2002 saw twenty-odd so-far uncollected stories written, but after that short-story production slacked off. Longer projects beckoned, forays into script-writing, a number of novels that are damn well going to stay in their bottom drawer.

But anyway- the final count?

Over a hundred and ninety.

I'm not saying this to brag (well, OK, maybe a bit.) But it did come as a bit of a shock. And that's not counting another dozen to twenty that only exist in hard copy form and need typing up or scanning. Plus some only written in longhand that still haven't been typed up. Oh, and a couple of short novels that might be worth trying to place...

Obviously, there are a lot of stories here that don't merit publication; they're in the bottom drawer for a bloody good reason, and there they shall stay. But even so... there should be enough material for four or five other collections there. It's quite a sobering thought to see that much stuff accumulated.

One reason for writing: a kind of insurance policy against oblivion. A light that glows in the long darkness after your own's gone out (Christ, that's pretentious. But it's also true, so I'll let it stand.) There's a substantial amount of insurance there.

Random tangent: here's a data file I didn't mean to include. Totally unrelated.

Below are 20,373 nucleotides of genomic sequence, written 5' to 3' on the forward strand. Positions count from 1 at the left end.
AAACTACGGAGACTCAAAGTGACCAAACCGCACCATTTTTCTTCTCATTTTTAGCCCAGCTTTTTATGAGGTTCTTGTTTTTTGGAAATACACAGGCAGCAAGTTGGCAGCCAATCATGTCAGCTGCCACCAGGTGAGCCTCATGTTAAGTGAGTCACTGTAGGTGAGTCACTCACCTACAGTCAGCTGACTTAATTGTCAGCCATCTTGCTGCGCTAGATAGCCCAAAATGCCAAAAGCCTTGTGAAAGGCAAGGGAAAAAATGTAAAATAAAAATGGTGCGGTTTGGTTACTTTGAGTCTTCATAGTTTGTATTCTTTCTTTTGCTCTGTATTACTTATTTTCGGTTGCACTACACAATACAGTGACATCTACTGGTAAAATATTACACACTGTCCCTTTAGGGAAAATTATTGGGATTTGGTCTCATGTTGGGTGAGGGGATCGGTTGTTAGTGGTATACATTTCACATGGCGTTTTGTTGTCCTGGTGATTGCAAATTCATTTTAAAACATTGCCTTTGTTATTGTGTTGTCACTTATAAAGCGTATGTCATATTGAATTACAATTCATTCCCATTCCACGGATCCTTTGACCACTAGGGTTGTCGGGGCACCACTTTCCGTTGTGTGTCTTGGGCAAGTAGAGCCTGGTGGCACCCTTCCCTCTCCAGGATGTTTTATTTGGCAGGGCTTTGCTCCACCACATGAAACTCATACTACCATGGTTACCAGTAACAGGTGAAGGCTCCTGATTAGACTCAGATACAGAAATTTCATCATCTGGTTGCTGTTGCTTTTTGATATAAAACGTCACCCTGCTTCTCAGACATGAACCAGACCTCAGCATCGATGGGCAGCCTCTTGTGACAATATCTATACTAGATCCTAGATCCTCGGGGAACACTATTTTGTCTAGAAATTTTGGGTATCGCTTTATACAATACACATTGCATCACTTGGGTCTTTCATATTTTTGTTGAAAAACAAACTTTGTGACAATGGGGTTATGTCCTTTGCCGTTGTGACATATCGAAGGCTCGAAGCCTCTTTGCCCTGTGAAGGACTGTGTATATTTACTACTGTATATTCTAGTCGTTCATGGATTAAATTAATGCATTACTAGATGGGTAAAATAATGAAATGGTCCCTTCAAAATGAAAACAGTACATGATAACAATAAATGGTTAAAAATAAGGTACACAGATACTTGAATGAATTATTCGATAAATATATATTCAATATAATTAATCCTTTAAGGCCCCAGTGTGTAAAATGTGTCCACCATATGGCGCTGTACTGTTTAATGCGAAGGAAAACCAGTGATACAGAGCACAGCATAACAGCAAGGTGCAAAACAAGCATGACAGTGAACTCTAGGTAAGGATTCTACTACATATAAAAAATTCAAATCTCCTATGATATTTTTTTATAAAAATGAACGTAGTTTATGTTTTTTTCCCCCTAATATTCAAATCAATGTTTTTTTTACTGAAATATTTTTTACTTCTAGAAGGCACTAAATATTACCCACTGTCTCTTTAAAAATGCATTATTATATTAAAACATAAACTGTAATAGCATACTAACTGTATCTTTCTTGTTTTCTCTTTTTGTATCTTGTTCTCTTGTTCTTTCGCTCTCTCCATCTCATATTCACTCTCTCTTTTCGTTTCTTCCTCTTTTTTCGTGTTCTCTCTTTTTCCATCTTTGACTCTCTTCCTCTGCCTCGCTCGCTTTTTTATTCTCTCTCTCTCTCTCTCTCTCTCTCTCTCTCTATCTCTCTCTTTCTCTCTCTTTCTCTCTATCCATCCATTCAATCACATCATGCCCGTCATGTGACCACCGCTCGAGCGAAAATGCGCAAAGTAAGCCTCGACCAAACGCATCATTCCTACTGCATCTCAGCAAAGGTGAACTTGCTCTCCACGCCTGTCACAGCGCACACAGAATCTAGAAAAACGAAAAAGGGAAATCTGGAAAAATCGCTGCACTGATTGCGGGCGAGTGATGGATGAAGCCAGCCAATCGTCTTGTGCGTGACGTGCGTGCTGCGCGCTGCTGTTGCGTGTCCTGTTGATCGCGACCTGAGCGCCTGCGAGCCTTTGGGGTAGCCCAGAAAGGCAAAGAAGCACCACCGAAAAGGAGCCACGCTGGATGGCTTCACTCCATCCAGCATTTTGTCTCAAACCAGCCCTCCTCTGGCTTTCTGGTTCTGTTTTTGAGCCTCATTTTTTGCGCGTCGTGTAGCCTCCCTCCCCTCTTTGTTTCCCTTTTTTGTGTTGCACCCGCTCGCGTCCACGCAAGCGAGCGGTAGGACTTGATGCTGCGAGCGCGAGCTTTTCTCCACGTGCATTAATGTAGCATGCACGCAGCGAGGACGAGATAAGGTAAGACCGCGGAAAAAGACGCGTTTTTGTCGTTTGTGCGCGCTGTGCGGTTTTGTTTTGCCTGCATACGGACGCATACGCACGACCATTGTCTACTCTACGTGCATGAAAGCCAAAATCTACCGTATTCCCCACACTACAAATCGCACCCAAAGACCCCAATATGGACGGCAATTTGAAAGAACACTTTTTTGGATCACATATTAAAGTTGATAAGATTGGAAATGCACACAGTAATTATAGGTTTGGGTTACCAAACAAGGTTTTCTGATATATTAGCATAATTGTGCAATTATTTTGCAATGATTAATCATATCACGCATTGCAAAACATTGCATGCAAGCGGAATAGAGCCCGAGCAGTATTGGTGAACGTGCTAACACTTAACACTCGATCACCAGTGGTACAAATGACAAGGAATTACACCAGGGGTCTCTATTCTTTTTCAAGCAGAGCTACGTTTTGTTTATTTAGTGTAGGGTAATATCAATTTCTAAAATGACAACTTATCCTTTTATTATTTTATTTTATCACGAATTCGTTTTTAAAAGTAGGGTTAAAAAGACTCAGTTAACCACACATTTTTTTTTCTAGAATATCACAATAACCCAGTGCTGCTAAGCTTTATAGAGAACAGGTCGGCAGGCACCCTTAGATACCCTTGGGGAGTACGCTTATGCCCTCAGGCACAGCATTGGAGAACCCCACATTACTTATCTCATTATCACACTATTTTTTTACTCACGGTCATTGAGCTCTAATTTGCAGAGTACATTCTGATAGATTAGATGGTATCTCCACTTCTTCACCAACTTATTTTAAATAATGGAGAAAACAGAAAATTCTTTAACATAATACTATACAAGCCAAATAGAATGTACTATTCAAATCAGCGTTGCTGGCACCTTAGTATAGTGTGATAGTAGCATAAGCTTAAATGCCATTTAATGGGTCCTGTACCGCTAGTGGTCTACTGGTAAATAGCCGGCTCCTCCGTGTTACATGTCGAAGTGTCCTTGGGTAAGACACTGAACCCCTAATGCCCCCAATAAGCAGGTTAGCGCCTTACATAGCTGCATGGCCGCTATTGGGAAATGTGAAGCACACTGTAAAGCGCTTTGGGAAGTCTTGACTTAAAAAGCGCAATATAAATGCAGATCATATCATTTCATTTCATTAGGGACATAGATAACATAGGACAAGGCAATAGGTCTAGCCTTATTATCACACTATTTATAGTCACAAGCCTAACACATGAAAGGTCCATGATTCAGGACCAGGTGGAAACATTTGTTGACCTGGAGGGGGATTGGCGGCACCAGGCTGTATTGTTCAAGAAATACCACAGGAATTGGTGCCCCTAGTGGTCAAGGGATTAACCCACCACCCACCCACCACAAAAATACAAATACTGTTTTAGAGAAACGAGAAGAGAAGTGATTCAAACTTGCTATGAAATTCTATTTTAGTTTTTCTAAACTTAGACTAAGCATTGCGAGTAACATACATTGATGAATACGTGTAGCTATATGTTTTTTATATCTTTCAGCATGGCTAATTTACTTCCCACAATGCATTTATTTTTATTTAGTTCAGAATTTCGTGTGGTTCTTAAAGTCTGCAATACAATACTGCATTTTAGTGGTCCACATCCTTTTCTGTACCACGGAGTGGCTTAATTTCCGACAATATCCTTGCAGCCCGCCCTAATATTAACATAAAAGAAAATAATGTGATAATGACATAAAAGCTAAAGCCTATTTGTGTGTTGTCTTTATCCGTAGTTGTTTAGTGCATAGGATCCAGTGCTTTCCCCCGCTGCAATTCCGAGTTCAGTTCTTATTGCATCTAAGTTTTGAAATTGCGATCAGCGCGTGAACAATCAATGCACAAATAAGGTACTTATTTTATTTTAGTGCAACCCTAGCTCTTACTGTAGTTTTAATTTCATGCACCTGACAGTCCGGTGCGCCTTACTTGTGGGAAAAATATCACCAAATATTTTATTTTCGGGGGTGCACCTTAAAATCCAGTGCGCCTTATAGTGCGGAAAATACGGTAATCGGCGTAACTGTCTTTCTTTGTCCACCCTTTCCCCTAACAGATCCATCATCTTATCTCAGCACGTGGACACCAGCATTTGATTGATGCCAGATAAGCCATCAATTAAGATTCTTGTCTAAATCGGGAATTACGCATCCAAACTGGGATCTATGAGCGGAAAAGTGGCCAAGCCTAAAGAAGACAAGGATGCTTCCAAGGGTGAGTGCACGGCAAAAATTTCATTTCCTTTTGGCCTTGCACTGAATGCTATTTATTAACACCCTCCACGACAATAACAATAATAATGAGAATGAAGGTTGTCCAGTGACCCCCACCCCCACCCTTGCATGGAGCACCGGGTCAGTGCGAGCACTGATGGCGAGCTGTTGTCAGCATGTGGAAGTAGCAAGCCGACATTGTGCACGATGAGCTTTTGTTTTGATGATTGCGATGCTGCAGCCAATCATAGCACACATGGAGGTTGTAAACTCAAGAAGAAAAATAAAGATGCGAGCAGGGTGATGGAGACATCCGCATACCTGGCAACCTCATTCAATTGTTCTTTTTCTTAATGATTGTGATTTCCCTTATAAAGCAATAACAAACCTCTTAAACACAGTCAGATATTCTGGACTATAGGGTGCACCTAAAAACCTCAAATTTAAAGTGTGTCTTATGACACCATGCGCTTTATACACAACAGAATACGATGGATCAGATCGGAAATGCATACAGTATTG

But bloody hell, 190+ stories? After thirteen years?

God, I feel old.

And so now back to Angels Of The Silences. And prepping for the job interview. And the meeting later today. I used to have a life...


Cate Gardner said...

Bloody hell. How many stories???

Mark West said...

190+ That is bloody impressive, Mr Bestwick. As an aside, I found some old Sackcloth & Ashes at the weekend - some top class stories of yours in there!

Simon said...

Thanks, guys!

Cate- yeah, I know! That's pretty much what I was saying. Now to find magazines etc interested in publishing ancient tales like these...

Mark- cheers, mate. Yes, I was having a bit of a memory lane number myself in the last few days... Had to fight off the urge to reread all those old small press mags. Those were the days. Sigh...

Anonymous said...

The thought of 190 Bestwick stories is making me salivate slightly. However, to avoid pen drives and the like can I suggest using some sort of cloud storage.

I use Sugar Sync (Full Disclosure: And if you use this link I get extra storage if you do, too: ) although there are things like Dropbox which are similar. It makes sure that every document is backed up automatically, and synced to its latest version. And you can access any document from any computer. This makes me much happier than piles of unreadable floppies.